Over time that ache still remained, but became a little less intense as each year passed. And we moved forward…there were new additions to the family, new experiences to be had, a new ‘normal’ to establish. This could be likened to ‘Spring’. This wasn’t without its own heartache and doubt at times, but it was our life. Life had changed for us. It would most definitely never be the same. We would never be the same. I would never be the same. For each member of my family this event would forever be a turning point.
What we chose to do with this experience of loss was unique for each of us. Our perspectives. Our way forward. One thing we all shared in common was our desire to find ways to allow our connection with my beautiful sister to live on in ways that were meaningful to each of us personally. For some it was visiting her gravesite regularly and laying flowers. For myself geographical distance now prevents such activity, so talking fondly to my children about their aunty – who she was, what she meant to me, times we shared – is one way that I choose to allow my sister’s memory to live on in my family, even decades later. For others, it may be that they choose to remember their loved one by awareness raising, fundraising, writing a journal or blog, penning the story of their loved one’s life – their successes and challenges. The means by which individuals can achieve this is limited only by their imagination.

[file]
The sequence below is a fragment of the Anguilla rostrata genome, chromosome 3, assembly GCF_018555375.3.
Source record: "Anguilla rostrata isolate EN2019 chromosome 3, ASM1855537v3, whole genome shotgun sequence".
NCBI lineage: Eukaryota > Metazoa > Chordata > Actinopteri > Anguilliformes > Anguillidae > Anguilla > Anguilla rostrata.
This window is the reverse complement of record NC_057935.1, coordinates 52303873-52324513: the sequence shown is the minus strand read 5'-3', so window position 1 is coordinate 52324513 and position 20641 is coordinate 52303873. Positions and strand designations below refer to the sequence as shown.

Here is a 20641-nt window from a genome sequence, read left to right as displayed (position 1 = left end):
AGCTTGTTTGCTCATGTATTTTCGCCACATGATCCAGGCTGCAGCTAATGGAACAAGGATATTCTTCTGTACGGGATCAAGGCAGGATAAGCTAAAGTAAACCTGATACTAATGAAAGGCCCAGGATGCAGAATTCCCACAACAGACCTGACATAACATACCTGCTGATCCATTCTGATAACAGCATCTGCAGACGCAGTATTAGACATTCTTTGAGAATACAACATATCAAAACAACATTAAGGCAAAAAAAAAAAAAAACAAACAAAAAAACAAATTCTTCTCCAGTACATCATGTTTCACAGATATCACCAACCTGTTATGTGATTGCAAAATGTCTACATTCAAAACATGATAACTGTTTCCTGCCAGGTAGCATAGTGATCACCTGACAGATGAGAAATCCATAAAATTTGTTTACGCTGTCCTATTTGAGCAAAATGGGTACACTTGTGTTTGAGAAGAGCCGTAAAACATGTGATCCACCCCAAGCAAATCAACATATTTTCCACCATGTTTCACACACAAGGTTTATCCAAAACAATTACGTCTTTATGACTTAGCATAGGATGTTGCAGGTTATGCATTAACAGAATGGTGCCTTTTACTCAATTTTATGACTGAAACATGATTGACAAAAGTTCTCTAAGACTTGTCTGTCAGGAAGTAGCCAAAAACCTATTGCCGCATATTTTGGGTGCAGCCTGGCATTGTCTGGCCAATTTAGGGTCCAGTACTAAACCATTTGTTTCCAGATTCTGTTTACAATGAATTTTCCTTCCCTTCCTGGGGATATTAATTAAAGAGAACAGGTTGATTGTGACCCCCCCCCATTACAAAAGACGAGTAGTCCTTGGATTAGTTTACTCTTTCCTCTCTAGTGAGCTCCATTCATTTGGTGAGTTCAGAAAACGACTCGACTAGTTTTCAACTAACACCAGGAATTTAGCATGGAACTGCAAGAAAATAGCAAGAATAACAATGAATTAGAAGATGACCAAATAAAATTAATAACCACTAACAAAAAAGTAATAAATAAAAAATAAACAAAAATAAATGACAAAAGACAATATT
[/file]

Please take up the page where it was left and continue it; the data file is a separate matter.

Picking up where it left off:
In the midst of embarking on a ‘new life’ there are so many ways for individuals to find that ‘enduring connection’ with the one they’ve lost (the loss that may not have been a person, but something else as mentioned in my first blog post: ‘The Labyrinth of Grief’). Regardless, it is important for each person journeying through grief to know that their personal experience will never be an exact replica of the experience of another, regardless of how close they may be. In saying that, there are still many who have the ability to empathise and offer support on this journey, as you make your way forward toward a ‘new-look life’ – perhaps not the one you’d hoped for or even expected – but one nonetheless that will bring meaning and purpose to you personally, once again.
This is but one small snapshot of the seasons in what I can say was my first significant grief encounter (of many and varied kinds) to date. Each loss is unique to the individual encountering it. Each grief response unique to the individual experiencing it.
YOU have YOUR personal story.
How are you navigating your journey?
Have you allowed yourself to process your pain, or have you stuffed it inside hoping it will one day disappear? Or do you believe that you’ll just ‘get over it’ sometime in the future if you keep yourself busy enough until then?
Have you reached out to someone in your world, or perhaps a trained professional in this field to assist you in making your way through these ‘seasons’ in your grief journey?
I believe change is within your reach…Consider what you can do to keep moving toward it today.
With you on this journey,